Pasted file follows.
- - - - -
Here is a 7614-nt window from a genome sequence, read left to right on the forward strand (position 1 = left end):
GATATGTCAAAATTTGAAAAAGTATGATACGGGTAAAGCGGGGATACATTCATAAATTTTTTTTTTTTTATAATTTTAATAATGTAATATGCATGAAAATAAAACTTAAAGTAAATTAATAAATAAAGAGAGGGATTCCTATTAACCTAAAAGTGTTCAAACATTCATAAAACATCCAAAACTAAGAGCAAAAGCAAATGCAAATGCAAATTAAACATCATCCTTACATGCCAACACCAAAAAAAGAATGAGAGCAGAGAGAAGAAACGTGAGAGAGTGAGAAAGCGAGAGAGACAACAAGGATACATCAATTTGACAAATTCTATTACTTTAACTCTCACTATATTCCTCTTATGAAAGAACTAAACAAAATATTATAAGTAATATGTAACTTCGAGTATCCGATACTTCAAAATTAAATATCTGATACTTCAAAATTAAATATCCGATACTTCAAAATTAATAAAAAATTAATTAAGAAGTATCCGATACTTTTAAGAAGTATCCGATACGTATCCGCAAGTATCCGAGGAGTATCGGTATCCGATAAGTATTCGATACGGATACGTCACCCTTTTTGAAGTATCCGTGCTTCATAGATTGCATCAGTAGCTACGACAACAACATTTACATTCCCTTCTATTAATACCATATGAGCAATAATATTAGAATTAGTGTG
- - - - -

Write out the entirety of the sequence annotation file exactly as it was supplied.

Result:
Here is a 7614-nt window from a genome sequence, read left to right on the forward strand (position 1 = left end):
GATATGTCAAAATTTGAAAAAGTATGATACGGGTAAAGCGGGGATACATTCATAAATTTTTTTTTTTTTATAATTTTAATAATGTAATATGCATGAAAATAAAACTTAAAGTAAATTAATAAATAAAGAGAGGGATTCCTATTAACCTAAAAGTGTTCAAACATTCATAAAACATCCAAAACTAAGAGCAAAAGCAAATGCAAATGCAAATTAAACATCATCCTTACATGCCAACACCAAAAAAAGAATGAGAGCAGAGAGAAGAAACGTGAGAGAGTGAGAAAGCGAGAGAGACAACAAGGATACATCAATTTGACAAATTCTATTACTTTAACTCTCACTATATTCCTCTTATGAAAGAACTAAACAAAATATTATAAGTAATATGTAACTTCGAGTATCCGATACTTCAAAATTAAATATCTGATACTTCAAAATTAAATATCCGATACTTCAAAATTAATAAAAAATTAATTAAGAAGTATCCGATACTTTTAAGAAGTATCCGATACGTATCCGCAAGTATCCGAGGAGTATCGGTATCCGATAAGTATTCGATACGGATACGTCACCCTTTTTGAAGTATCCGTGCTTCATAGATTGCATCAGTAGCTACGACAACAACATTTACATTCCCTTCTATTAATACCATATGAGCAATAATATTAGAATTAGTGTG